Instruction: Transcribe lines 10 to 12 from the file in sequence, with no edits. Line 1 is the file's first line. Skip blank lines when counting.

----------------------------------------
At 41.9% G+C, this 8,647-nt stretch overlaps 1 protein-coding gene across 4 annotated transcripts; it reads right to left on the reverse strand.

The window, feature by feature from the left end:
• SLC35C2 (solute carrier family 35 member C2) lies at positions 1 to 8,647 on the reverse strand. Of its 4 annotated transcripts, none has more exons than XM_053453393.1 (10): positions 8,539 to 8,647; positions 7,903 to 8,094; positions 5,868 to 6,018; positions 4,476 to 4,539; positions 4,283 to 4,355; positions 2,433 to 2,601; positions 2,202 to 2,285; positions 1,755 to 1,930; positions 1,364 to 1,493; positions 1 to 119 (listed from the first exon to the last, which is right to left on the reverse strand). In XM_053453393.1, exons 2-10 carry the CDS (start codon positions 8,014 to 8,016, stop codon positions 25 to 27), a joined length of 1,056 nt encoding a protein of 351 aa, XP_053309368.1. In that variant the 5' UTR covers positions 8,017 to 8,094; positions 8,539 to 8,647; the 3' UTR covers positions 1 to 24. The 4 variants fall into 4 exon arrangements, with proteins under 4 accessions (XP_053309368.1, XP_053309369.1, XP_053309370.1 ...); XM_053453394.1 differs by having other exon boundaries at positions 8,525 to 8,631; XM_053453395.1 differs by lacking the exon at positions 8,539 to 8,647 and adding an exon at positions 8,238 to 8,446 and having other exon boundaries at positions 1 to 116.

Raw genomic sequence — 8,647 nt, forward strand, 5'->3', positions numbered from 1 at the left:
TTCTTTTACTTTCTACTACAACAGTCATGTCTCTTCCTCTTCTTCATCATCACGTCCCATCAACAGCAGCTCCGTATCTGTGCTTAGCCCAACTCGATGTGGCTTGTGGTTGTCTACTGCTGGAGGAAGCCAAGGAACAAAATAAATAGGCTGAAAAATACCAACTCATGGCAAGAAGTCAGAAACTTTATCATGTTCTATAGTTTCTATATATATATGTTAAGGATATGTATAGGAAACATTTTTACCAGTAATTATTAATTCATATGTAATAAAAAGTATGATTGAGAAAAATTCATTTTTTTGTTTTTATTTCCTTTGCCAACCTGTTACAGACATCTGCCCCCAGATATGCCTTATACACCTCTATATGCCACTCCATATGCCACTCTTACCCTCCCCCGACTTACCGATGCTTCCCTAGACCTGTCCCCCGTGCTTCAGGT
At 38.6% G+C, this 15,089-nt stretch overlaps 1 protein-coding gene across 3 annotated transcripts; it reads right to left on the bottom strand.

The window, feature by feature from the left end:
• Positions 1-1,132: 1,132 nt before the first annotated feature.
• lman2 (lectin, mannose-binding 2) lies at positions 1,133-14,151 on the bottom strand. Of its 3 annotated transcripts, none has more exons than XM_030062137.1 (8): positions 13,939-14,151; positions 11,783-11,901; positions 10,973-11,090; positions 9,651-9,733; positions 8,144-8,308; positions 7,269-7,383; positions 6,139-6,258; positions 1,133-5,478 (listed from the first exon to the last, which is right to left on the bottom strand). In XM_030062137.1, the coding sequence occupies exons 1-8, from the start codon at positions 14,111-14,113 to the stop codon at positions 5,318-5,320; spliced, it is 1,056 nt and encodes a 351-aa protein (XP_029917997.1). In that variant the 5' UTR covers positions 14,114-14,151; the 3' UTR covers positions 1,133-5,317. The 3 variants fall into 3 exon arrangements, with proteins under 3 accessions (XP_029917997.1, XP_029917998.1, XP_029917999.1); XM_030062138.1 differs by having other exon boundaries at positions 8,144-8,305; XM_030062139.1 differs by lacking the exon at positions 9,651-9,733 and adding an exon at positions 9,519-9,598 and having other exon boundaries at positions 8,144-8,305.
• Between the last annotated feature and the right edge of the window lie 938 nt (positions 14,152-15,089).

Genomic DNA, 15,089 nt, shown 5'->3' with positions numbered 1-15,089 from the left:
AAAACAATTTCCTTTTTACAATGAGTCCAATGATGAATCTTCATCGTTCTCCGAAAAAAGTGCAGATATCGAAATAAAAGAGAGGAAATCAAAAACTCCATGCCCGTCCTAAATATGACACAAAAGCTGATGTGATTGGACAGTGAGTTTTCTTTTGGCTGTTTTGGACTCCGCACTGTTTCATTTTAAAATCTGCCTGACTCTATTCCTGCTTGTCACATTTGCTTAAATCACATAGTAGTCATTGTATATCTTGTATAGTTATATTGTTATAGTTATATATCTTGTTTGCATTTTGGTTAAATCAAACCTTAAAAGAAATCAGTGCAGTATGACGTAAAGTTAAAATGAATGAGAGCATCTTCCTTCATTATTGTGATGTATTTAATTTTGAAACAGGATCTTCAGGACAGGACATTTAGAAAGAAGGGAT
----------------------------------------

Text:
• Between the last annotated feature and the right edge of the window lie 938 nt (positions 14,152-15,089).

Genomic DNA, 15,089 nt, shown 5'->3' with positions numbered 1-15,089 from the left:
AAAACAATTTCCTTTTTACAATGAGTCCAATGATGAATCTTCATCGTTCTCCGAAAAAAGTGCAGATATCGAAATAAAAGAGAGGAAATCAAAAACTCCATGCCCGTCCTAAATATGACACAAAAGCTGATGTGATTGGACAGTGAGTTTTCTTTTGGCTGTTTTGGACTCCGCACTGTTTCATTTTAAAATCTGCCTGACTCTATTCCTGCTTGTCACATTTGCTTAAATCACATAGTAGTCATTGTATATCTTGTATAGTTATATTGTTATAGTTATATATCTTGTTTGCATTTTGGTTAAATCAAACCTTAAAAGAAATCAGTGCAGTATGACGTAAAGTTAAAATGAATGAGAGCATCTTCCTTCATTATTGTGATGTATTTAATTTTGAAACAGGATCTTCAGGACAGGACATTTAGAAAGAAGGGAT